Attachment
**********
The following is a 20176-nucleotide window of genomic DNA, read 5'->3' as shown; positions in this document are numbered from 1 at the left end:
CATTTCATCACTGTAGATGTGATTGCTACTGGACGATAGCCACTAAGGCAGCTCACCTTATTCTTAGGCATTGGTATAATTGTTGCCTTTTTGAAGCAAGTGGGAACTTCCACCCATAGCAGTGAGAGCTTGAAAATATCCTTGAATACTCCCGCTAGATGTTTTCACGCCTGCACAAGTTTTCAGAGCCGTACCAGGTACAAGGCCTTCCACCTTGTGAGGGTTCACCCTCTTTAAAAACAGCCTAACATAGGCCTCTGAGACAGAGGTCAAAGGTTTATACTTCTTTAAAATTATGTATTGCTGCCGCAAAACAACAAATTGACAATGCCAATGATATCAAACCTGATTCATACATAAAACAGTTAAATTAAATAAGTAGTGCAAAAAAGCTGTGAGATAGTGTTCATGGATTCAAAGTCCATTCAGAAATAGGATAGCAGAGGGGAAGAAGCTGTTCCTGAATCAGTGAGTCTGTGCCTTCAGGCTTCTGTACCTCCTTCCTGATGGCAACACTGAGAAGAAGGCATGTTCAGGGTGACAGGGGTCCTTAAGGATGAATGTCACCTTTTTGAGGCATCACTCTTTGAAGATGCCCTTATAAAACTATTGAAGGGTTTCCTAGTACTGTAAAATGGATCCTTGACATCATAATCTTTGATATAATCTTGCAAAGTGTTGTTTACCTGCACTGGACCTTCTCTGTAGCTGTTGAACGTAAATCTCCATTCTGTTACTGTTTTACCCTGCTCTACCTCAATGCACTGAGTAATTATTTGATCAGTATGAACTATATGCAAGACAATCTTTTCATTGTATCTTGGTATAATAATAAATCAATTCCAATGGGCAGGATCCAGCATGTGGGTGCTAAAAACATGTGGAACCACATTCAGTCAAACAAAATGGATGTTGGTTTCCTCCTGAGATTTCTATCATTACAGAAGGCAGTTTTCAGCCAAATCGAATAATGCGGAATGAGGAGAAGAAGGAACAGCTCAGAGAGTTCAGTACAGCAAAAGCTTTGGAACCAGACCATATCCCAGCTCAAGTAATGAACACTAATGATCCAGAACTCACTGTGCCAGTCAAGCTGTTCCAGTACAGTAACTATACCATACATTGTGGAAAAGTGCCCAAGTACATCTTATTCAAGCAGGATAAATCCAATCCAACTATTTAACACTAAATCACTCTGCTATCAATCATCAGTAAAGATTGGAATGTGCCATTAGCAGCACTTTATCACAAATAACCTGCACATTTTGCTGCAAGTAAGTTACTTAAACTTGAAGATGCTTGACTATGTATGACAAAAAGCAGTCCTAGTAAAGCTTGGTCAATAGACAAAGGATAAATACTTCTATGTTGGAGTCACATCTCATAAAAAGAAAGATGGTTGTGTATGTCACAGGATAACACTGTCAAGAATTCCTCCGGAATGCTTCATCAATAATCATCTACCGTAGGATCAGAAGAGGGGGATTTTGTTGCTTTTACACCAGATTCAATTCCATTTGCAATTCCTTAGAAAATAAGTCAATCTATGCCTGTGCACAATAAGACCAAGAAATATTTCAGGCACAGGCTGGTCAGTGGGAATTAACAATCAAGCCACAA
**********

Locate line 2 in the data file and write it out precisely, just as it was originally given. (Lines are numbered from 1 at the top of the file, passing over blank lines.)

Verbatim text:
CATTTCATCACTGTAGATGTGATTGCTACTGGACGATAGCCACTAAGGCAGCTCACCTTATTCTTAGGCATTGGTATAATTGTTGCCTTTTTGAAGCAAGTGGGAACTTCCACCCATAGCAGTGAGAGCTTGAAAATATCCTTGAATACTCCCGCTAGATGTTTTCACGCCTGCACAAGTTTTCAGAGCCGTACCAGGTACAAGGCCTTCCACCTTGTGAGGGTTCACCCTCTTTAAAAACAGCCTAACATAGGCCTCTGAGACAGAGGTCAAAGGTTTATACTTCTTTAAAATTATGTATTGCTGCCGCAAAACAACAAATTGACAATGCCAATGATATCAAACCTGATTCATACATAAAACAGTTAAATTAAATAAGTAGTGCAAAAAAGCTGTGAGATAGTGTTCATGGATTCAAAGTCCATTCAGAAATAGGATAGCAGAGGGGAAGAAGCTGTTCCTGAATCAGTGAGTCTGTGCCTTCAGGCTTCTGTACCTCCTTCCTGATGGCAACACTGAGAAGAAGGCATGTTCAGGGTGACAGGGGTCCTTAAGGATGAATGTCACCTTTTTGAGGCATCACTCTTTGAAGATGCCCTTATAAAACTATTGAAGGGTTTCCTAGTACTGTAAAATGGATCCTTGACATCATAATCTTTGATATAATCTTGCAAAGTGTTGTTTACCTGCACTGGACCTTCTCTGTAGCTGTTGAACGTAAATCTCCATTCTGTTACTGTTTTACCCTGCTCTACCTCAATGCACTGAGTAATTATTTGATCAGTATGAACTATATGCAAGACAATCTTTTCATTGTATCTTGGTATAATAATAAATCAATTCCAATGGGCAGGATCCAGCATGTGGGTGCTAAAAACATGTGGAACCACATTCAGTCAAACAAAATGGATGTTGGTTTCCTCCTGAGATTTCTATCATTACAGAAGGCAGTTTTCAGCCAAATCGAATAATGCGGAATGAGGAGAAGAAGGAACAGCTCAGAGAGTTCAGTACAGCAAAAGCTTTGGAACCAGACCATATCCCAGCTCAAGTAATGAACACTAATGATCCAGAACTCACTGTGCCAGTCAAGCTGTTCCAGTACAGTAACTATACCATACATTGTGGAAAAGTGCCCAAGTACATCTTATTCAAGCAGGATAAATCCAATCCAACTATTTAACACTAAATCACTCTGCTATCAATCATCAGTAAAGATTGGAATGTGCCATTAGCAGCACTTTATCACAAATAACCTGCACATTTTGCTGCAAGTAAGTTACTTAAACTTGAAGATGCTTGACTATGTATGACAAAAAGCAGTCCTAGTAAAGCTTGGTCAATAGACAAAGGATAAATACTTCTATGTTGGAGTCACATCTCATAAAAAGAAAGATGGTTGTGTATGTCACAGGATAACACTGTCAAGAATTCCTCCGGAATGCTTCATCAATAATCATCTACCGTAGGATCAGAAGAGGGGGATTTTGTTGCTTTTACACCAGATTCAATTCCATTTGCAATTCCTTAGAAAATAAGTCAATCTATGCCTGTGCACAATAAGACCAAGAAATATTTCAGGCACAGGCTGGTCAGTGGGAATTAACAATCAAGCCACAA